TUA TAGOVAILOA: I'm not too sure. I'm not too sure how to answer that. I wouldn't know.

Q. Tua, your dad played football out here. Does he ever talk about his experience?
TUA TAGOVAILOA: No, he hasn't. He hasn't, yeah.

Q. And I know you're expecting a lot of family here. Do you have a lot of ties being from Hawaii?
TUA TAGOVAILOA: There's a lot of family in the Bay Area. There's a lot of family in L.A. But my parents probably know more of our family members than I do.

Q. With so many family members being close, did you grow up a 49ers fan or anything like that?
TUA TAGOVAILOA: No, I grew up a Cowboys fan. I'm a Dallas fan.

Q. (No microphone)?
TUA TAGOVAILOA: Exactly. So I don't like the Niners as much.

Q. I talked to Quinnen earlier, and I know you talked about you wish that NCAA game was back. I asked Quinnen about what would you rating be? He said I'd be at 97, and Tua would be right behind me at 96. What would your rating be?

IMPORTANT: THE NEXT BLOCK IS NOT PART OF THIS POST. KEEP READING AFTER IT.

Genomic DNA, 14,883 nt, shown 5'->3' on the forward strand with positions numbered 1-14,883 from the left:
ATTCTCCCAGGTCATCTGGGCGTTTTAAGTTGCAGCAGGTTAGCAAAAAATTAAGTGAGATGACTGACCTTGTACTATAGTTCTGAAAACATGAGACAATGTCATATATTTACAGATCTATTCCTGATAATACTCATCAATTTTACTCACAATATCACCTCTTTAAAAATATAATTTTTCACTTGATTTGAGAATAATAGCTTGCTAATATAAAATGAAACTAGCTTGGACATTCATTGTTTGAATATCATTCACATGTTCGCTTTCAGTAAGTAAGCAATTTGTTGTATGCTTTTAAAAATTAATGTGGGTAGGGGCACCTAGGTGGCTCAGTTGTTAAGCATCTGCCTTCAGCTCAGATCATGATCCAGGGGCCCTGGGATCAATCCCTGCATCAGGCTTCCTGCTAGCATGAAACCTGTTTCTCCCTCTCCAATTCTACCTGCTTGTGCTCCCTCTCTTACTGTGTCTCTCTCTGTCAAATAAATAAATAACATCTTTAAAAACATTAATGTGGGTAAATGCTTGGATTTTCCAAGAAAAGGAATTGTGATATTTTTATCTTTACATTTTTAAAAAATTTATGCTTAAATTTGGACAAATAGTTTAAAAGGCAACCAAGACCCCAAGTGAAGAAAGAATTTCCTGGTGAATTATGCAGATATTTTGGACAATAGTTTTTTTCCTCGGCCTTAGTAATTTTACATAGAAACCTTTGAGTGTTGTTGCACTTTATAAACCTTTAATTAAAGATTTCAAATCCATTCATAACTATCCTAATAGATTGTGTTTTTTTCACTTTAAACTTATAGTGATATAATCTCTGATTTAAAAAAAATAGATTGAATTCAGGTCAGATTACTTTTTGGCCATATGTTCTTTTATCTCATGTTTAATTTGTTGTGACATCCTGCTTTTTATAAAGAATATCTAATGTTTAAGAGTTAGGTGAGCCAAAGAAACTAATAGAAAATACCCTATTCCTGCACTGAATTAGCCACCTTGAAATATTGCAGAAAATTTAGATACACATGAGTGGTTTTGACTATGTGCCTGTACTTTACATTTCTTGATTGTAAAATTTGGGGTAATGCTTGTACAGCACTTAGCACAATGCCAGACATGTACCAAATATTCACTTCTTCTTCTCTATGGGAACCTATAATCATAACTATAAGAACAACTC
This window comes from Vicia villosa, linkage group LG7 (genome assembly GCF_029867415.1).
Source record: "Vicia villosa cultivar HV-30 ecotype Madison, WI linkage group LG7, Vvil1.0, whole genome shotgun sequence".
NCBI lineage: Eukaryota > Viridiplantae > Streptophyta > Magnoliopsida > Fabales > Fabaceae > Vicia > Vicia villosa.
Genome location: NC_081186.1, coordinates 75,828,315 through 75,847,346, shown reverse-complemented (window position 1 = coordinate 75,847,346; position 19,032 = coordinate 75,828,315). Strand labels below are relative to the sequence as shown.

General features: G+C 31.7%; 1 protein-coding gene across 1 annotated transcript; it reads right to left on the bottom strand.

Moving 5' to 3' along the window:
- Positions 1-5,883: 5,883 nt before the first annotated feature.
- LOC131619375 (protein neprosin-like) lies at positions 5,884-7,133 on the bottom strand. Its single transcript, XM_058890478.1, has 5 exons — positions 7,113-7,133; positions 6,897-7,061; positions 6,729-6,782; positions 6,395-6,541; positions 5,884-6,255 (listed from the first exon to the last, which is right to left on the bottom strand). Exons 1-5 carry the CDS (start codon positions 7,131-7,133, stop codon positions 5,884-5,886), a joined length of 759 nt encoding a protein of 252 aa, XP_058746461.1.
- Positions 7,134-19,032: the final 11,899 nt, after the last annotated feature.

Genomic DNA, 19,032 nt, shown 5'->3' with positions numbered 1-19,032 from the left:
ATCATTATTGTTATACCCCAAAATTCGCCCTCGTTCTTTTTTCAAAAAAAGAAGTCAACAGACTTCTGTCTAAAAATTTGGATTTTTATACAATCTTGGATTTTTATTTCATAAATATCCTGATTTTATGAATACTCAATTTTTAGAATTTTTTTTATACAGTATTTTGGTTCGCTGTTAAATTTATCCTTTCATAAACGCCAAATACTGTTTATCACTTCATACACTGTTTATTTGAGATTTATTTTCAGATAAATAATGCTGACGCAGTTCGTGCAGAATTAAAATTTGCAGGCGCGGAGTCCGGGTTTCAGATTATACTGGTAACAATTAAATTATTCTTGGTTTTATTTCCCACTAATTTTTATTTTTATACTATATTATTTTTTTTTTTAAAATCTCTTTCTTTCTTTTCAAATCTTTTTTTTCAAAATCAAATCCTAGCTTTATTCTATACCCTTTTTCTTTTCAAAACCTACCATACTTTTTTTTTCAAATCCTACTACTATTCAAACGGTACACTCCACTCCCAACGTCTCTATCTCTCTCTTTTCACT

TUA TAGOVAILOA: I don't even know. That's a good question. That's a great question. I don't even know how they go about rating people and how they rank them and whatnot. I don't know. All I know is I would be playing our team on that game.

Q. How do you think Dan Enos has changed the quarterback room?
TUA TAGOVAILOA: I think he's redefined it by a big margin. Last year we didn't get as much attention focused on just the quarterback position, just because Coach Daboll was our OC as well, so he had to kind of balance the two. For Coach Enos, he's just set on our position specifically, and I think he's definitely redefined it by the way we go about doing things, how we communicate in the quarterback room, our vocabulary words, just the way we talk to each other and communicate, I'd say, and our footwork and whatnot.

Q. What's a vocabulary word that maybe you weren't using last year that you use now?